The Inspector-General Emergency Management (IGEM) is set to conduct a review of weather events from the 2023-24 Severe Weather Season, which will inform Queensland as it prepares for future natural disasters. 

The review will include the severe storms, tropical cyclones, tropical lows, flooding and bushfires and will also include any other significant weather events that occur prior to the conclusion of the severe weather season.

The Review will identify enhancements to inform and ensure continuous improvement in Queensland disaster management arrangements.

IGEM is expected to also engage with impacted communities and consider the views of community members.

An interim IGEM report is expected by 30 July 2024.

The final Review Report is to be provided by 30 September 2024.

Queensland Premier, Steven Miles, said that Queensland is the most disaster-affected state in the country.

“That means we are better prepared in Queensland for disaster response than anywhere else in the world,” Premier Miles said. 

“People literally travel from around the world to look at our response systems.

“Our first responders always do an amazing job, when faced with disaster, but we know we can always do better which is why we undertake these reviews.

“I look forward to the outcomes.”

Queensland Minister for Police, Mark Ryan, said that Queensland has a long history of dealing with severe weather events but that doesn’t mean that it can’t continue to refine and improve the way it responds to forces of nature.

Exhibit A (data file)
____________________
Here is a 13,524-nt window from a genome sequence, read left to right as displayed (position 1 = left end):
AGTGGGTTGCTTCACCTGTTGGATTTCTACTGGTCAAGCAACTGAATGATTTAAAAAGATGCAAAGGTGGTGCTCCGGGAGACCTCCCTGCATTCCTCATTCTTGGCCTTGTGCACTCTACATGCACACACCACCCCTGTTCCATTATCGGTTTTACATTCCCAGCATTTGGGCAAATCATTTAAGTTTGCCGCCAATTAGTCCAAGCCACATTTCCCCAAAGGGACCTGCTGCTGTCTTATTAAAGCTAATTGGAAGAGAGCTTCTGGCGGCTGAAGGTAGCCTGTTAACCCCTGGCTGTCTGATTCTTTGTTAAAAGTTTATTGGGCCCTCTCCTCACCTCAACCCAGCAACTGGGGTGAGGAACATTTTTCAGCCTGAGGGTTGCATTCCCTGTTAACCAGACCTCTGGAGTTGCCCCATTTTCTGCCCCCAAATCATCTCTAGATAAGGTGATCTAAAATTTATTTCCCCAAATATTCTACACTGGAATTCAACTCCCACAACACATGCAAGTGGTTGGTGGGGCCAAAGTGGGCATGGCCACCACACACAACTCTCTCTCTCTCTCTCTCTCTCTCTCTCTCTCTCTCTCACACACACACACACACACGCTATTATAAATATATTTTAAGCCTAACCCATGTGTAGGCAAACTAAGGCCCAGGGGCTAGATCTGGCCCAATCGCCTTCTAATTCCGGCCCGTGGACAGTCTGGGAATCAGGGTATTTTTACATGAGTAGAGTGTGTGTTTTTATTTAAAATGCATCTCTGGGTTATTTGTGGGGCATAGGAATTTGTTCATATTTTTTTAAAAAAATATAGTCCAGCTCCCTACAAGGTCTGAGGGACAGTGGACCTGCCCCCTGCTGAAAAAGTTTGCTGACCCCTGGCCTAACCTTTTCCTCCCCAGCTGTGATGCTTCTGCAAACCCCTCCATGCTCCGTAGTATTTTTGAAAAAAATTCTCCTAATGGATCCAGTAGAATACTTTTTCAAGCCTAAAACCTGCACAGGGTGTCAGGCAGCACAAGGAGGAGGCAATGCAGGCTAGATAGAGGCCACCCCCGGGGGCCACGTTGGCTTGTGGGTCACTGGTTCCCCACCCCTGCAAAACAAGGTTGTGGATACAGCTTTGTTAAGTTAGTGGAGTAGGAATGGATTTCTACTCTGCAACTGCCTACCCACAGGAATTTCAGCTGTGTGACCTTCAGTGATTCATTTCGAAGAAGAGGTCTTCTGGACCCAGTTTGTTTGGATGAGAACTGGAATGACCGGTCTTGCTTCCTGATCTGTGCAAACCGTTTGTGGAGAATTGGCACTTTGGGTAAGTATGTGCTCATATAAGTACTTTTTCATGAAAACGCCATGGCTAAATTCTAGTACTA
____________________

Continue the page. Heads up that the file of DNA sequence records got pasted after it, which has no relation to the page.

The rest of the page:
“This review will examine Queensland’s responses and practices in relation to the most recent severe weather season to identify any possible improvements in the way we deal with extreme events,” Minister Ryan said. 

“Queensland’s office of the Inspector-General Emergency Management leads the nation and is being closely looked at by other states and territories.

“I look forward to receiving the IGEM report and any recommendations that may accompany it.”

Acting Police Commissioner, Steve Gollschewski, said that it’s important that reviews of this nature take place because responders can always seek new and better ways to support Queenslanders when natural disasters strike.

“I know Queenslanders are resilient and have plenty of practice at recovering from severe weather events, but anything we can do to minimise the harm and damage and speed up and improve the recovery process is very worthwhile.”


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